These sites could be between 30-40 feet in the air and we would have to chin up to the next platform and then lower ourselves down at smoko and then chin up again to get back to work. We did that all day.
I found that by staying active during the week I was able to recover much more quickly than some of the other guys.
If you had injuries, you’d work them out of you because you were always moving. It was gym work without going to the gym. You were out in the elements – the heat, the cold and the wind – and that was a big help to my football.
They were very different times, what do you think has changed most about football since you played the game?
The players no longer hold their position, which means there are always huge packs around the contest. You look at Nick Riewoldt who is the full forward and he will be in full back at points during the game. That never happened in our day.
Another thing that has changed is that players don’t turn their body when attacking a contest. In the old days when two players were running at the ball you would bump the other player off and pick up the ball. Whereas these days they both dive in at the same time.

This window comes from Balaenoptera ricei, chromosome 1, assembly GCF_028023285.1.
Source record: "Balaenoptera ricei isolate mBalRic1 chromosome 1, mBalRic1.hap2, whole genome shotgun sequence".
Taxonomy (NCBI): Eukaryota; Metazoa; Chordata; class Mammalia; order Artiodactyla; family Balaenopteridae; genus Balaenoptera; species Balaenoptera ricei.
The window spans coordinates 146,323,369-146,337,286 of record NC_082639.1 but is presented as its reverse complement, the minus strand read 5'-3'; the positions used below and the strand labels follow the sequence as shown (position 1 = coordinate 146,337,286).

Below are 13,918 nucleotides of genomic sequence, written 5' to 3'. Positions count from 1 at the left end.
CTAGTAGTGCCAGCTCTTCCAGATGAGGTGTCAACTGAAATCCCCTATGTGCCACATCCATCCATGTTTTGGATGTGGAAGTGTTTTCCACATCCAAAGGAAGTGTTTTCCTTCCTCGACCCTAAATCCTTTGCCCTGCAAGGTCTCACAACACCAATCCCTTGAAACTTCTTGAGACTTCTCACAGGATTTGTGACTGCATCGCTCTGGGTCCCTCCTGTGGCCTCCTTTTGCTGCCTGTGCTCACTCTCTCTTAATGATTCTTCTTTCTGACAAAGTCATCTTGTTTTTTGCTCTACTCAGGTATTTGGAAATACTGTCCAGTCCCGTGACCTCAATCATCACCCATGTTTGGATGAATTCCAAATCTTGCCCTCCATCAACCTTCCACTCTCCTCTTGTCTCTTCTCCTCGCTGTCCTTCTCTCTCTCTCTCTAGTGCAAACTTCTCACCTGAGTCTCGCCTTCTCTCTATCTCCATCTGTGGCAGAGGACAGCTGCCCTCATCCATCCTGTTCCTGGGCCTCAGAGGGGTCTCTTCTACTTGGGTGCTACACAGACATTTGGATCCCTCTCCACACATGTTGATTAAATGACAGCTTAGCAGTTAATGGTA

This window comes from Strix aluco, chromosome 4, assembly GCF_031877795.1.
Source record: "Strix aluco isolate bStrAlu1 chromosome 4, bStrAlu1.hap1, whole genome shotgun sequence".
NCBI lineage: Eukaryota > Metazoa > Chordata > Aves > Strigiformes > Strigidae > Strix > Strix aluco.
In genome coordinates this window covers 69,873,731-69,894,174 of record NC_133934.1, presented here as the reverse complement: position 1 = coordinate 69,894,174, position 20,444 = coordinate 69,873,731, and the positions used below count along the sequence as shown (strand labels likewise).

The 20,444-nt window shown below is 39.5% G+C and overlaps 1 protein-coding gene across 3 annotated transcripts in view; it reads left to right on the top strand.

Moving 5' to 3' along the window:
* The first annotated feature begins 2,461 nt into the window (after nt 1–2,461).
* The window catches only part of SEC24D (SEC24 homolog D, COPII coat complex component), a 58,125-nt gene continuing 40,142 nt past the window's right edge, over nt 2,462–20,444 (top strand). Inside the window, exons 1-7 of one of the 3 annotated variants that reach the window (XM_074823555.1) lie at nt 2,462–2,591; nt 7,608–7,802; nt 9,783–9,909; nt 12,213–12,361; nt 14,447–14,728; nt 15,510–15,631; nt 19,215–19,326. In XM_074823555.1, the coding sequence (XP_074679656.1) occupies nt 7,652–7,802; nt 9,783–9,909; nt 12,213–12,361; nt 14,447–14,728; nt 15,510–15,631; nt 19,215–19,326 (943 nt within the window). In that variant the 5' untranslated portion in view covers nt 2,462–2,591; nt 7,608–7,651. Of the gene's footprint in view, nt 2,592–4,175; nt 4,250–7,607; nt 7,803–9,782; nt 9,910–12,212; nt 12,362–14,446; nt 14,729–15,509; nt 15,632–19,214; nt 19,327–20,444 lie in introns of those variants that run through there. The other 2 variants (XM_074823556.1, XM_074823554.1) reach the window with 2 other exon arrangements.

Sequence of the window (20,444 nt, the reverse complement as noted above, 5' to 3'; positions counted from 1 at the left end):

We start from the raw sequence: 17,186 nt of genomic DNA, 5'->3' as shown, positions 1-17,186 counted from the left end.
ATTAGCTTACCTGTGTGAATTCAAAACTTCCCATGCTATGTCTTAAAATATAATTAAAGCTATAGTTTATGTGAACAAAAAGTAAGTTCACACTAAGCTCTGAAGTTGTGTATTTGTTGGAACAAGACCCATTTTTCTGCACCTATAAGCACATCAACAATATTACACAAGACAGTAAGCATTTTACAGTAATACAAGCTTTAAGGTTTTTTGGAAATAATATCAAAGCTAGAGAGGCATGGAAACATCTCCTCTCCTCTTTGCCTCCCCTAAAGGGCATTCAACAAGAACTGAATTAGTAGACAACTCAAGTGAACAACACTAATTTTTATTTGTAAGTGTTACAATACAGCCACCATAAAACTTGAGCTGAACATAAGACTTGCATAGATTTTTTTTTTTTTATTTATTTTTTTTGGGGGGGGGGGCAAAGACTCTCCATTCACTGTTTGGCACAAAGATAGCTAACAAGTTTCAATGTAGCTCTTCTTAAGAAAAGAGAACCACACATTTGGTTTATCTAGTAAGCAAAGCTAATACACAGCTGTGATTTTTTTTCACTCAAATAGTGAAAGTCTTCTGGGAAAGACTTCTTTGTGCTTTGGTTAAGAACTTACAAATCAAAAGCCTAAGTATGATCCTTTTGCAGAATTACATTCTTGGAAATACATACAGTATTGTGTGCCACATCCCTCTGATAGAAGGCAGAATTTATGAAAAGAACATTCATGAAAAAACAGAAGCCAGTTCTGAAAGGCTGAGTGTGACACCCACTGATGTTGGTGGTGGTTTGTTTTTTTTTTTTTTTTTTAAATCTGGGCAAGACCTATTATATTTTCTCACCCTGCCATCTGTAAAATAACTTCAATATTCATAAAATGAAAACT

In the old game, if you did that and bent down and didn’t pick up the ball cleanly first time there was always a player in each team who would knock you out.
Do you think it has changed for the better?
I don’t feel it has changed for the better, the days where fans would come to see full forwards kicking huge bags of goals were the best times.
Guys like Coleman kicking 14 goals in 1954 were the best days. When he was playing, the Essendon crowd would change ends after each quarter just to be close to the man and watch him tussle.
But as far as the spectacle goes, it’s great for fans to enjoy the promotion and we could never have imagined in our day that the game would be what it is now.
Who is your favourite player in the modern game?
I like Jonathon Brown because he’s an old style footballer. The kind of player that when you run out with him he makes you stand 10 feet tall.
So during your time who were the best players you played with?